Where to Shop for Your Pampered Pet
Finding the best for your four-legged pal
We’ve come a long way from the days when dogs were relegated to the backyard. Now dogs — yes, cats and other furry friends too, but especially pups — are treated like members of the family. For many, they are as precious as a child.
What the pet industry calls the “humanization” of pets in recent years has transformed the way we relate to them. They ride in car seats, eat whole-grain and grass-fed food, and have blueberry facials. As a result of all the care, pets are healthier, and no doubt happier.
So is the pet industry — according to the American Pet Products Association, spending on pets has increased 270 percent since 1994. Much of that increase has come from growing consumer interest in higher-quality, eco-friendly pet food.
“They want wholesome food that contains all human-grade ingredients. They want meat that’s truly meat with real fruits and vegetables. They don’t want processed food, synthetic food, chemicals or byproducts,” says John Phillips, co-owner with his wife Sandy of The Wholistic Pet in Bedford. Both have advanced degrees in chemistry, biochemistry and medical technology.
The store, in business for 20 years selling an array of green pet products (for horses too), has an onsite facility that makes many of the animal health and wellness products it sells, including nutritional supplements such as probiotics, essential fatty acids and concentrated joint support that meet the stringent quality standards of the National Animal Supplement Council. The store, which ships its products all over the world, will start making and selling its own food line next year.
The demand for locally sourced, locally made pet food comes in part from the numerous recalls that have happened in recent years; the worst, the 2007 recall of melamine-contaminated food from China.
Another reason for the demand — statistics that showed a significant increase in pet cancers. “Research has attributed the increase to the use of commercial pet foods that began in the 1950s,” says Tammi Martin, owner of Pet Pantry Provisions in Exeter. “Dogs aren’t built to digest the grains in that dog food. There is a movement to put them back on a natural, unprocessed diet of protein, fats and carbs that they can digest.”
At Pet Pantry Provisions, along with the store’s other offerings, there are many options for that kind of diet. Three of them are specialties: Better Than Bones, a dog treat that is grain-free and meat-free; Better Bellies yogurt with organic live cultures; and Butchers Feast, a dehydrated blend of locally sourced fruits and vegetables, including all the required vitamins and minerals, along with fresh, grass-fed, locally raised meats and free-range poultry. The blend can be used as a basis for people who want to cook for their pets. Suggestions are provided for adding additional meats and vegetables based on the individual dog’s requirements. “This makes it convenient and healthier,” Martin says.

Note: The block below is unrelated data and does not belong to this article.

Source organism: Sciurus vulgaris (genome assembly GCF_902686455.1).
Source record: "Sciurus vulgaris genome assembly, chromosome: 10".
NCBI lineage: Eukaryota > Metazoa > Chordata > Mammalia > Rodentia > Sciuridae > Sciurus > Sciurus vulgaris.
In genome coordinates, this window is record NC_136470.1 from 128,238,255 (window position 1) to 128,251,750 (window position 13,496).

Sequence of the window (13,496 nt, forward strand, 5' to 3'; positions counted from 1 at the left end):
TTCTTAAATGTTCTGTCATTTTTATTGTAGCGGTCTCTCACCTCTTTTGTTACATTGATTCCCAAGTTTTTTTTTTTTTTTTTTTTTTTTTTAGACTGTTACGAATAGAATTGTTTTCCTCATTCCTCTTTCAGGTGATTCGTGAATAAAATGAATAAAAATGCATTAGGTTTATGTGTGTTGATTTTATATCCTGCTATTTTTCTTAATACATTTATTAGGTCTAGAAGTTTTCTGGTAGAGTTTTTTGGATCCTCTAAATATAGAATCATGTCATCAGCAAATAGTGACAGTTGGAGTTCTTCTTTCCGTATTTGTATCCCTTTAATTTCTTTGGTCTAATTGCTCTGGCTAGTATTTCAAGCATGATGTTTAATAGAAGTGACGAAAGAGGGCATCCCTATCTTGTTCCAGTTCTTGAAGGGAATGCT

It’s not just pet food that’s eco-friendly. Stores are carrying a wide range of all-natural, eco-friendly products, including kitty litter. Pam Rohdenburg, general manager of One Stop Country Pet Supply in Keene, says the old clay kitty litter is out; litter made from corn, wheat, walnut shells, even green tea, is in. She also points to Lupine, the North Conway-based company that makes leashes from recycled soda bottles. “People want products that are recycled (or can be), biodegradable, and safe for their animals,” she says.
Those animals can include more than dogs and cats — One Stop Country Pet Supply also sells bearded dragons, milk snakes, tree frogs, hermit crabs and other nontraditional critters. And yes, she says, people can get just as attached to them as their dogs and cats. “They’re much more responsive than you might think,” Rohdenburg says.
Another part of holistic health for pets is to feed their spirit with socializing, and Four Your Paws Only in North Conway has it in spades, so much so they have an events calendar on their website. Now in its 23rd year of operation, the business — which has a wide selection of pet products, sold in the store and online — has pioneered dog happenings like their play groups, yappy hours and birthday parties (they have an onsite pet bakery with all-natural cakes and cookies for the occasion).
“We have events in as many as nine of the 12 months,” says Kathy Ahearn, co-owner with husband Brian. “In February, we’re having a Puppy Bowl to coincide with the Super Bowl, which is big up here.” Dogs (there’s a weight limit) wearing team bandanas will chase footballs up and down a floor that’s marked like a football field. The March event, the year’s biggest, is a puppy party with clowns, balloons and all the trimmings. Ahearn says her business, which is a five-time New Hampshire Magazine Best of NH winner, is all about community involvement.
For sure, the tender care pets are getting these days will cost a smidge more, but pet store owners say, consider what you’re likely to save on vet bills.